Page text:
What Is Good Writing?
Find Out and You’ll Become a “Really” Good Writer

Writer typing on a laptop

There is nothing good writers like to argue about more than what constitutes good writing.

In my 40+ years in the publishing business, I have taken part in my share of such quarrels. Most of them were lively. But few, if any, were ever resolved.

So What Is Good Writing?

Of course, you can’t agree on what’s good about anything unless you begin by agreeing on two definitions:

What “anything” are you talking about?

What do you mean by “good”?

Say the anything is poetry. Take a poem. Walt Whitman’s “I Sing the Body Electric,” for example.

Three perfectly smart people read it and here is what happens …

One says it isn’t good because the meter is awkward and because it does not rhyme. “Good poetry,” he believes, “must have rhythm and rhyme.”

Another says the poem is good because it evokes sensual images. He is thinking of lines such as, “The bodies of men and women engirth me,” and “framers bare-armed framing a house.”

The third reader says it’s “just okay.” What pleases him about poetry is what Ezra Pound called melopoeia — the emotional impact of the musicality of the language. He got some of that affect from “I Sing the Body Electric,” but not enough.

So, for our example, let’s begin by identifying the “anything” — i.e., the sort of writing we want to discuss.

In this case, since I’m writing for AWAI students, the answer is writing advertising copy. And more specifically: writing direct-response advertising copy.

So, the question I’m going to try to answer in this essay is, “What is good direct-response advertising writing?”

Whenever I think about any sort of writing, I harken back to what I learned about what makes good playwriting. That was figured out brilliantly by none other than Aristotle in The Poetics, where he attempted to articulate what made “great” Greek theater great.

Aristotle began by listing six elements of Greek drama. There was plot (mythos), character (ethos), thought (dianoia), diction (lexis), melody (melos), and spectacle (opsis).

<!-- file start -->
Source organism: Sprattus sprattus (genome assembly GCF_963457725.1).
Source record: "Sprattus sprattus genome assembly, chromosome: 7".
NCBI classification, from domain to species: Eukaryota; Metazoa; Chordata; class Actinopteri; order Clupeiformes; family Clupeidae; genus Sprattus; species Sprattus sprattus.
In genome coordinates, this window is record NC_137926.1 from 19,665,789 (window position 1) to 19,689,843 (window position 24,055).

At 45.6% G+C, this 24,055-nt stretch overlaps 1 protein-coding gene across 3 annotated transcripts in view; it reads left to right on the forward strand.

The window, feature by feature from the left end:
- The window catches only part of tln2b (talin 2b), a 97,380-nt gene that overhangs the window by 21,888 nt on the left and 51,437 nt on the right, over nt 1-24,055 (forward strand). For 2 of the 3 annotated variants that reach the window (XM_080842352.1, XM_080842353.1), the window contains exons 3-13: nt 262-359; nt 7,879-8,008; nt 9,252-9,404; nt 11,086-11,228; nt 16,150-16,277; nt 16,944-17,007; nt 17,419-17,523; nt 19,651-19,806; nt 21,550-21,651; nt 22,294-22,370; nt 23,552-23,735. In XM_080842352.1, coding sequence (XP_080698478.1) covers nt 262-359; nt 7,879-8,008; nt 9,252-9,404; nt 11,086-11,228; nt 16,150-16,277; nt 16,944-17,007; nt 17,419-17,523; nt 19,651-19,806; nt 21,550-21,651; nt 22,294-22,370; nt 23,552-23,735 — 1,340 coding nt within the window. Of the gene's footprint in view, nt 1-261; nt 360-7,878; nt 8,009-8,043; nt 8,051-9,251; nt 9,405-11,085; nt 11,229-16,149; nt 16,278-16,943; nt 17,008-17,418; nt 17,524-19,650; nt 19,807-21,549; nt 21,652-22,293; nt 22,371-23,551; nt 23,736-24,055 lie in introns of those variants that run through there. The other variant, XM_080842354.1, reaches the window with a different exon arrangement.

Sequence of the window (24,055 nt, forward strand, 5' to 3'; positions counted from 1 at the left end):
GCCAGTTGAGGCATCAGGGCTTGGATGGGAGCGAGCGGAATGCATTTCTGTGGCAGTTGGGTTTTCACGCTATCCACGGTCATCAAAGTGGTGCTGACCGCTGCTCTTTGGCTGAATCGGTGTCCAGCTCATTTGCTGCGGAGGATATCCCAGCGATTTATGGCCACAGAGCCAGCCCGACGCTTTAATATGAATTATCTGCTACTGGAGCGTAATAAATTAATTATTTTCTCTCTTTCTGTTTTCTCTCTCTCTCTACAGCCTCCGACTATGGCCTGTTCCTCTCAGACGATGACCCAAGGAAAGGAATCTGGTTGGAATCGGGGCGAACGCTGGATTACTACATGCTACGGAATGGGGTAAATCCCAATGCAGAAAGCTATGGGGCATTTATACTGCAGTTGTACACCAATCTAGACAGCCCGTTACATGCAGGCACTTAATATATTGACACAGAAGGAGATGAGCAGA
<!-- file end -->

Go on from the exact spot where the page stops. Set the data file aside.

And then by looking at the Greek plays he considered to be among the best of Greek tragedies, he ranked those elements in terms of importance. Plot, he said, was the most important, character the next, and so on.

In honor of one of the world’s greatest thinkers, I’ve come up with six elements of direct-response advertising writing:

They are idea, story, secret, promise, evidence, and voice.

And of those, I would put idea at the top of the totem pole, followed by voice (expression), followed by story and secret, and then followed by evidence and promise.

That gives us the elements of good (even great) direct-response advertising writing, and their relative importance — according to me. But it doesn’t answer the question of what do we mean by “good”?

To answer that, we have to ask ourselves, “What is the purpose of direct-response advertising?”

That’s not difficult to answer. The purpose of direct-response advertising is to provoke the maximum number of high-quality responses to a given piece of advertising.

But that too needs a bit of definition because, depending on the overall intention of the advertising campaign, the response the advertiser is looking for may be something as non-committal as hitting a button or as challenging as having the prospect buy the product or service immediately — or sometimes something in between.

However, regardless of what sort of initial response the advertiser is looking for, the long-term objective is to get a response that will eventually become a longstanding repeat buyer, yielding the highest possible lifetime value (lifetime spend).

To become great at direct-response copywriting, the copywriter must become competent in all six areas and masterful in at least one.

I’ve written in-depth on how to become competent in all of the elements in various books and numerous essays, but to keep this essay from turning into a book, I’m going to give you some hints about each of them, hints that should get you started in developing these essential skills.


Thirty-some years ago, I had a conversation with Bill Bonner, with whom I had just partnered to help him grow his business. At that time, Bill was already a master copywriter. And I had established myself as the hot new hand in town.

We were talking about how we could grow his business by forming a group of beginning copywriters and teaching them everything we know about what good copywriting means.